Bozeman Pass Wildlife Channelization ITS Project
Started: May, 2004 Ended: June, 2009 Project ID #425539 Status: Completed
To evaluate the effectiveness of Intelligent Transportation Systems, combined with a public information campaign, to increase awareness of the high risk of animal-vehicle colisions on the Bozeman Pass and reduce the number incidents.
Biologists with the U.S. Forest Service have identified Bozeman Pass, between Bozeman and Livingston, Montana, as a high-priority, key passage area for wildlife movements between the Greater Yellowstone Ecosystem and the Bob Marshall/Glacier Ecosystems in the Northern Rockies. The transportation corridor -- consisting of Interstate 90, frontage roads and the MRL Railroad -- bisects the wildlife passage area and creates a hazard to the animals that try to cross the highway. During 2001, 130 animal carcasses were recorded on a 21-mile stretch of highway and that number increased to 179 in 2002. Fencing and cattle guards to direct animals under the highway through culverts and bridge structures have proven to reduce animal-vehicle collisions, however, these techniques can be cost prohibitive when applied across long stretches of road. Public education campaigns and signing techniques are typically lower cost and, if applied appropriately, have the potential to increase driver alertness and reduce animal-vehicle collisions. This project will use Intelligent Transportation Systems (ITS) such as Dynamic Message Signs (DMS) that already exist on Bozeman Pass to motivate drivers to decrease speed and be aware of animal crossings. DMS are typically used to inform motorists of upcoming hazards, delays, detours or conditions that may influence their travel. They have not been tested for their effect on reducing animal-vehicle collisions in Montana. Researchers will compile information on ITS applications, driver behavior, and animal-vehicle conflicts to determine techniques that may change motorist behaviors to reduce the chance of animal-vehicle collision. With this information, researchers will test candidate ITS applications using a driver simulator and measure human subjects’ responses to a number of “virtual” scenarios of ITS applications and animal-vehicle interactions. Data collection of wildlife movements and animal-vehicle mortalities on the Pass will be used for the evaluation of the ITS project as well as the effectiveness of wildlife fencing. We will also assess how the ITS project affects the MDT maintenance operations on Bozeman Pass.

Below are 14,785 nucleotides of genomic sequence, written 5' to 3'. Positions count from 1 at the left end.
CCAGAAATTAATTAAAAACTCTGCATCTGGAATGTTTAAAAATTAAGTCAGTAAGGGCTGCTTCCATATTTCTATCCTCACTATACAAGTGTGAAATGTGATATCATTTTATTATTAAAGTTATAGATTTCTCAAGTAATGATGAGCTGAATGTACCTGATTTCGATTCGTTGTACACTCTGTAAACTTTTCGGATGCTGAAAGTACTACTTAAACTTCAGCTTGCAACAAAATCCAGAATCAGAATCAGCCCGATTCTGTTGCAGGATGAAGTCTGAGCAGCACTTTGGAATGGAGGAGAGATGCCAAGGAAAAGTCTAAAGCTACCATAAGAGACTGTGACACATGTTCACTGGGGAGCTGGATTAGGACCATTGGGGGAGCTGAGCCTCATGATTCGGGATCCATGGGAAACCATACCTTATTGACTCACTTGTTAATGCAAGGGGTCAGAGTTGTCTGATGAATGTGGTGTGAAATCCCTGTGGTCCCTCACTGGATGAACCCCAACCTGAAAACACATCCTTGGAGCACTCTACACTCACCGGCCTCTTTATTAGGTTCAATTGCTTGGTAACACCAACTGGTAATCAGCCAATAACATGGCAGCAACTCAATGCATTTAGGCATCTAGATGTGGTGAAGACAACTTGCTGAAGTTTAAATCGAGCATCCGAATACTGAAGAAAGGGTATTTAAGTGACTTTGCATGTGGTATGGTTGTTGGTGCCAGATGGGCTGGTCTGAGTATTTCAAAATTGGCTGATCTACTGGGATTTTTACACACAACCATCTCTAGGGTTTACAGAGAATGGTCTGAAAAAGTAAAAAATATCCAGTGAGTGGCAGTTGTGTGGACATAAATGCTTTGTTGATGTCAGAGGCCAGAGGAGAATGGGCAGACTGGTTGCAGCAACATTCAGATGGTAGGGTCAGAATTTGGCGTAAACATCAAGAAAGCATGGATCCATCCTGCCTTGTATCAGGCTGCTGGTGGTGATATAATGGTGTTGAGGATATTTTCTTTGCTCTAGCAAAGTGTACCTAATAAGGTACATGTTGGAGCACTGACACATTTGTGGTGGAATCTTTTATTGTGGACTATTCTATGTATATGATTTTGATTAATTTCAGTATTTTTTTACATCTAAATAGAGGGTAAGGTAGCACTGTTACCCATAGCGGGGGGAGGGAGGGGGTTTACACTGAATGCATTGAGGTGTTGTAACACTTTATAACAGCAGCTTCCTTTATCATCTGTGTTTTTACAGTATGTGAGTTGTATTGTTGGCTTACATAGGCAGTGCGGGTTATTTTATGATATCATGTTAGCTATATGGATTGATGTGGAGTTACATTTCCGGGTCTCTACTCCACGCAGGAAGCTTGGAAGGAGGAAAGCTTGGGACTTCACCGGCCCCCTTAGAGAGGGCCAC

Rob Ament - PI
Bob Seliskar - Main External Contact
Files & Documents
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Sponsors & Partners
- Montana Department of Transportation (MDT) Sponsor
- Craighead Environmental Research Institute Co-Sponsor